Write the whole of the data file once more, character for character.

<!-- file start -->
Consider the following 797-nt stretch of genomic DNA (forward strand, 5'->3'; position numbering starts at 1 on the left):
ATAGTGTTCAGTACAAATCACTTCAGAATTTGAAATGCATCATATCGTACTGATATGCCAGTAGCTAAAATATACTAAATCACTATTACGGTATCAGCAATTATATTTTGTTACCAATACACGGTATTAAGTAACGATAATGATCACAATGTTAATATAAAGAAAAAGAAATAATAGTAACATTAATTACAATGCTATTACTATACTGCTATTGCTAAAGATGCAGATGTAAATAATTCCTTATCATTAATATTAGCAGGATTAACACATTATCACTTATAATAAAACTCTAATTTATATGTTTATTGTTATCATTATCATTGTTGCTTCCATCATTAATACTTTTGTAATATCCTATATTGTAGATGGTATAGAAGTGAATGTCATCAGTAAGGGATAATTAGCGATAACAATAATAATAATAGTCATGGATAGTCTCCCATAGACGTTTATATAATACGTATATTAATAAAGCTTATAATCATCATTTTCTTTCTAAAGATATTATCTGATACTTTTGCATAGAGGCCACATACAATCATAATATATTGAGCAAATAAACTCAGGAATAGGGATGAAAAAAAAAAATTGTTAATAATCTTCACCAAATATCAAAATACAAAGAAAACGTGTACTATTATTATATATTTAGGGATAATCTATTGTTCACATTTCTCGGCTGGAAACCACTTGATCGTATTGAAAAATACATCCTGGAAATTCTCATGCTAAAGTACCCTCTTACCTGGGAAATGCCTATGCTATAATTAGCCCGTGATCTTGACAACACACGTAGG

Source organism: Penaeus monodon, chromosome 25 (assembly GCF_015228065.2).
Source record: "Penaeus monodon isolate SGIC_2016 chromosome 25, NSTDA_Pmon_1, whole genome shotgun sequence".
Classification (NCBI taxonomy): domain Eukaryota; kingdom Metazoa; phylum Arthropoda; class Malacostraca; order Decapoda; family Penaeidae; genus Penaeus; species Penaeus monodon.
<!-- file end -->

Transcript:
Consider the following 797-nt stretch of genomic DNA (forward strand, 5'->3'; position numbering starts at 1 on the left):
ATAGTGTTCAGTACAAATCACTTCAGAATTTGAAATGCATCATATCGTACTGATATGCCAGTAGCTAAAATATACTAAATCACTATTACGGTATCAGCAATTATATTTTGTTACCAATACACGGTATTAAGTAACGATAATGATCACAATGTTAATATAAAGAAAAAGAAATAATAGTAACATTAATTACAATGCTATTACTATACTGCTATTGCTAAAGATGCAGATGTAAATAATTCCTTATCATTAATATTAGCAGGATTAACACATTATCACTTATAATAAAACTCTAATTTATATGTTTATTGTTATCATTATCATTGTTGCTTCCATCATTAATACTTTTGTAATATCCTATATTGTAGATGGTATAGAAGTGAATGTCATCAGTAAGGGATAATTAGCGATAACAATAATAATAATAGTCATGGATAGTCTCCCATAGACGTTTATATAATACGTATATTAATAAAGCTTATAATCATCATTTTCTTTCTAAAGATATTATCTGATACTTTTGCATAGAGGCCACATACAATCATAATATATTGAGCAAATAAACTCAGGAATAGGGATGAAAAAAAAAAATTGTTAATAATCTTCACCAAATATCAAAATACAAAGAAAACGTGTACTATTATTATATATTTAGGGATAATCTATTGTTCACATTTCTCGGCTGGAAACCACTTGATCGTATTGAAAAATACATCCTGGAAATTCTCATGCTAAAGTACCCTCTTACCTGGGAAATGCCTATGCTATAATTAGCCCGTGATCTTGACAACACACGTAGG

Source organism: Penaeus monodon, chromosome 25 (assembly GCF_015228065.2).
Source record: "Penaeus monodon isolate SGIC_2016 chromosome 25, NSTDA_Pmon_1, whole genome shotgun sequence".
Classification (NCBI taxonomy): domain Eukaryota; kingdom Metazoa; phylum Arthropoda; class Malacostraca; order Decapoda; family Penaeidae; genus Penaeus; species Penaeus monodon.